Signs of Orality
The essays in this volume present new insights into the far-reaching influence of an early oral culture on subsequent development after the spread of literacy. At the outset, revisionist essays on the Homeric epics examine such questions as historical memory, Homer's audience(s), descriptive strategies, ring-composition, and the status of orality as a constitutive feature of the epics.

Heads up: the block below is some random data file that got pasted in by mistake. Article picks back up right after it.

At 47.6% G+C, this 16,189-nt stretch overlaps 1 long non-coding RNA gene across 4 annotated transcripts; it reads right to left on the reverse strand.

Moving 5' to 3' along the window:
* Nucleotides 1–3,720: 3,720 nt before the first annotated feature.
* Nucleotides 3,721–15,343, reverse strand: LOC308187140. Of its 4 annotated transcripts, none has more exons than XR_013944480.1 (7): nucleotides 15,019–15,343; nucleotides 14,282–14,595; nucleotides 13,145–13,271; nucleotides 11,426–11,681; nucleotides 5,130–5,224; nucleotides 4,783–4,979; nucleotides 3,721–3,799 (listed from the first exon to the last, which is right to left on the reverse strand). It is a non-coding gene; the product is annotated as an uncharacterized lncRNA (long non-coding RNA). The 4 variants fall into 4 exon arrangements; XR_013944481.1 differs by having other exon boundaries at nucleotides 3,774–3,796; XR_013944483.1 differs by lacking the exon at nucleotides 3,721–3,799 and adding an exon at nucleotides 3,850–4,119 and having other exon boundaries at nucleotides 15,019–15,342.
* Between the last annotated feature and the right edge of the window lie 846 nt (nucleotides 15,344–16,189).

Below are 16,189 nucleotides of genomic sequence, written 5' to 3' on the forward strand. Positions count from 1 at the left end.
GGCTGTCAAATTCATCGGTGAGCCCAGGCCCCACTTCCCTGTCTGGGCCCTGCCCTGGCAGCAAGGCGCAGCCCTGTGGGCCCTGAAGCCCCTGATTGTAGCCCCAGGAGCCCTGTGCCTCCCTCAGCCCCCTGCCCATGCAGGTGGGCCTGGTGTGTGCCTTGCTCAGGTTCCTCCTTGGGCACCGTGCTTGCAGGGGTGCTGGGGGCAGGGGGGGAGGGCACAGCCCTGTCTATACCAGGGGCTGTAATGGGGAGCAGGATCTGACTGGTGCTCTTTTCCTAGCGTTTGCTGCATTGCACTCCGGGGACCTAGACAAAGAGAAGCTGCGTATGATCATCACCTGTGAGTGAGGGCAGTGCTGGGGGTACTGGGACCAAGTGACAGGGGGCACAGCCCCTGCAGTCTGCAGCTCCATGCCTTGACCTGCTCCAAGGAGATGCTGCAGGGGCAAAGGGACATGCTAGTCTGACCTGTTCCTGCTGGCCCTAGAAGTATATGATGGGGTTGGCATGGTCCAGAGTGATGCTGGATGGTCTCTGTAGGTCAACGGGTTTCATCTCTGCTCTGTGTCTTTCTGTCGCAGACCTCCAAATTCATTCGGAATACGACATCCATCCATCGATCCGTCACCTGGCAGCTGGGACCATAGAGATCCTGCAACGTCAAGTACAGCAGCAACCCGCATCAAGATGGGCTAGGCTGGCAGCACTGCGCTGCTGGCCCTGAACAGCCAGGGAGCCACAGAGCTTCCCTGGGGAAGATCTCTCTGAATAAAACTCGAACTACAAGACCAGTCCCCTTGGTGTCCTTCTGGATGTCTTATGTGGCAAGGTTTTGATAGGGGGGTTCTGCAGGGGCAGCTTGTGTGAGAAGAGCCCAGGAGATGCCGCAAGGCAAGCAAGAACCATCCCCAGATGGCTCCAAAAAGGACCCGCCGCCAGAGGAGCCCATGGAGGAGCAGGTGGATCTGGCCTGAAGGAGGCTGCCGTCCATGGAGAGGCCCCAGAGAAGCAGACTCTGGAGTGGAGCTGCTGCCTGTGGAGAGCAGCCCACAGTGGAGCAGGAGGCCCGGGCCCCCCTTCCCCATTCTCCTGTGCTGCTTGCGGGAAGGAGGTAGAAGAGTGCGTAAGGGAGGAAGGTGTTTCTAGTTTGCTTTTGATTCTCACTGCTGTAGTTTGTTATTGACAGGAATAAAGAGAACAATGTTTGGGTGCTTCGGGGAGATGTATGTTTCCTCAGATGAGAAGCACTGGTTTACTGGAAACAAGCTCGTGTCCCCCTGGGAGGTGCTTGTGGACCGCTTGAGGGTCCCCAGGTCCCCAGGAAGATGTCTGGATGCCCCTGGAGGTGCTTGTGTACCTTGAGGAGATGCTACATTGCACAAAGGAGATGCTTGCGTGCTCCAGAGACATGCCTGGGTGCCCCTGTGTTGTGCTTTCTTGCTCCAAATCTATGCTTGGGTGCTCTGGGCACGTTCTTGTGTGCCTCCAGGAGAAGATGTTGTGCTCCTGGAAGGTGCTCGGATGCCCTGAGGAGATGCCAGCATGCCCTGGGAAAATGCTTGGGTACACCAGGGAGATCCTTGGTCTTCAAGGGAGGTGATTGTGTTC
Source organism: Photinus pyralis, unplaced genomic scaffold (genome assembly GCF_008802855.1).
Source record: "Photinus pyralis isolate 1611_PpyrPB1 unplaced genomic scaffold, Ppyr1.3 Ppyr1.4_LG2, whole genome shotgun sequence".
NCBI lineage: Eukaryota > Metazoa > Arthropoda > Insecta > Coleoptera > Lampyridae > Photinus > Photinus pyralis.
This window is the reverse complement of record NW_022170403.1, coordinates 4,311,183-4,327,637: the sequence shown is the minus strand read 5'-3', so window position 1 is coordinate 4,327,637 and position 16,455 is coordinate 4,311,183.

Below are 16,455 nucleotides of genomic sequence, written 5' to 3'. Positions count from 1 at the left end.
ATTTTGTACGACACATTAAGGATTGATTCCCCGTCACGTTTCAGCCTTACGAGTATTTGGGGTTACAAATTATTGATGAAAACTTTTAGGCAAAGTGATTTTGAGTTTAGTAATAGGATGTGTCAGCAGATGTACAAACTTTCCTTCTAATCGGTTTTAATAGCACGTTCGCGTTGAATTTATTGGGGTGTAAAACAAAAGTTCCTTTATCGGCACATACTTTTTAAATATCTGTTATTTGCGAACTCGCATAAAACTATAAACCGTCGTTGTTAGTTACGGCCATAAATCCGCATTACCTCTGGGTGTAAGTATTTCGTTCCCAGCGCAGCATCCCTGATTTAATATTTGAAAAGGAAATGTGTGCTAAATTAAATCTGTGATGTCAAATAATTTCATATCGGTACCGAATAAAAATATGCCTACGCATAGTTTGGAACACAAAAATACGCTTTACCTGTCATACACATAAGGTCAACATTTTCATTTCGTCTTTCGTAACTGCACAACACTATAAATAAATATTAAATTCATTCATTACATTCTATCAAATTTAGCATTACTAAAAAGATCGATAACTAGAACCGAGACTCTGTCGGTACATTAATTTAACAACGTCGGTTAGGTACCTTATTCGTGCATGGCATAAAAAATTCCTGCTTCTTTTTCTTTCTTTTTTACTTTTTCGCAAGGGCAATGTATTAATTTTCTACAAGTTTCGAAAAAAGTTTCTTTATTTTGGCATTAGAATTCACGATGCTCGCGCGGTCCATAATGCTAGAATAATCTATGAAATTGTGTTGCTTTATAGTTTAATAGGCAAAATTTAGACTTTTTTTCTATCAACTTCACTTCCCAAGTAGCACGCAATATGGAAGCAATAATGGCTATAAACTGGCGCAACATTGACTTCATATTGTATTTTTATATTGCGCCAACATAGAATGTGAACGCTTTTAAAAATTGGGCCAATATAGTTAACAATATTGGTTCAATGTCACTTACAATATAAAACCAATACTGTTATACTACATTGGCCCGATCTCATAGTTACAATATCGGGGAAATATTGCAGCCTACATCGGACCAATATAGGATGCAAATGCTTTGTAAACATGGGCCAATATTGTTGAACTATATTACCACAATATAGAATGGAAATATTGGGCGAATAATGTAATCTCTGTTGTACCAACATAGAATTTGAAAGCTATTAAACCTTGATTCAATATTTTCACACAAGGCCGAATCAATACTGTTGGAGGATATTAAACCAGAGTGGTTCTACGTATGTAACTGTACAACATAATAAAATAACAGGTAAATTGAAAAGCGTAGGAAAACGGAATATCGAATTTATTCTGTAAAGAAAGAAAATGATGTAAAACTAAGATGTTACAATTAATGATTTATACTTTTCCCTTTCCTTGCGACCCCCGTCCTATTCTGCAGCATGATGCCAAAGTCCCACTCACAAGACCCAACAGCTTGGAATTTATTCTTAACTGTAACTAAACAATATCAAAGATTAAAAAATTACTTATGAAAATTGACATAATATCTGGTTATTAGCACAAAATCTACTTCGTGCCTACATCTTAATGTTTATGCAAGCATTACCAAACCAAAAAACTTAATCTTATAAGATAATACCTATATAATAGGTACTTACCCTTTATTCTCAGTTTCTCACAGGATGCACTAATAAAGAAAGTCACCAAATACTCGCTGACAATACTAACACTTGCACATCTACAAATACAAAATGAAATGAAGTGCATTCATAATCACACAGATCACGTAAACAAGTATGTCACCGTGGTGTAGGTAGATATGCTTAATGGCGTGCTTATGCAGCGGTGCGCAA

These are followed by virtually unprecedented studies of the orality of later (written) literature, including Greek oratory, Virgilian epic, Pliny's Panegyricus and story-telling in late Greek writers. Included as well are two discussions of Athenian vase-painting: annular scene-composition in the black-figure tradition, and the implications of kalos-inscriptions. An introduction by leading oral theorist John Miles Foley situates all the essays at the leading edge of oral theoretical development.